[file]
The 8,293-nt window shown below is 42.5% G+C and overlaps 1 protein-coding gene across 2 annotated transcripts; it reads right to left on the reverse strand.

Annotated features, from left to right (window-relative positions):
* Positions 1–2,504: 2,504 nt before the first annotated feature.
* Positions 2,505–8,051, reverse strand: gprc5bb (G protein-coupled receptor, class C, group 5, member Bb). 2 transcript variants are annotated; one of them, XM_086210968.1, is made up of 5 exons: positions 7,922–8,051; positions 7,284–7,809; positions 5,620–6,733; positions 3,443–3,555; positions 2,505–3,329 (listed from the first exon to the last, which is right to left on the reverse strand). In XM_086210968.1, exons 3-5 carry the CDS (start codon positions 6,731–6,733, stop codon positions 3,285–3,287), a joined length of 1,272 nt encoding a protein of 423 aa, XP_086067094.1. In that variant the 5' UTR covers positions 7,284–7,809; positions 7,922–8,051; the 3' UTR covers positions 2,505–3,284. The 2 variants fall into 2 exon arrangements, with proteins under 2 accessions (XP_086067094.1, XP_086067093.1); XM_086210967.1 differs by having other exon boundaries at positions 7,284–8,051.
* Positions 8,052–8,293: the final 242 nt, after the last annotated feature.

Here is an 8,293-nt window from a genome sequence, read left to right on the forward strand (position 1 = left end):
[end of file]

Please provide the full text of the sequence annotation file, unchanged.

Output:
The 8,293-nt window shown below is 42.5% G+C and overlaps 1 protein-coding gene across 2 annotated transcripts; it reads right to left on the reverse strand.

Annotated features, from left to right (window-relative positions):
* Positions 1–2,504: 2,504 nt before the first annotated feature.
* Positions 2,505–8,051, reverse strand: gprc5bb (G protein-coupled receptor, class C, group 5, member Bb). 2 transcript variants are annotated; one of them, XM_086210968.1, is made up of 5 exons: positions 7,922–8,051; positions 7,284–7,809; positions 5,620–6,733; positions 3,443–3,555; positions 2,505–3,329 (listed from the first exon to the last, which is right to left on the reverse strand). In XM_086210968.1, exons 3-5 carry the CDS (start codon positions 6,731–6,733, stop codon positions 3,285–3,287), a joined length of 1,272 nt encoding a protein of 423 aa, XP_086067094.1. In that variant the 5' UTR covers positions 7,284–7,809; positions 7,922–8,051; the 3' UTR covers positions 2,505–3,284. The 2 variants fall into 2 exon arrangements, with proteins under 2 accessions (XP_086067094.1, XP_086067093.1); XM_086210967.1 differs by having other exon boundaries at positions 7,284–8,051.
* Positions 8,052–8,293: the final 242 nt, after the last annotated feature.

Here is an 8,293-nt window from a genome sequence, read left to right on the forward strand (position 1 = left end):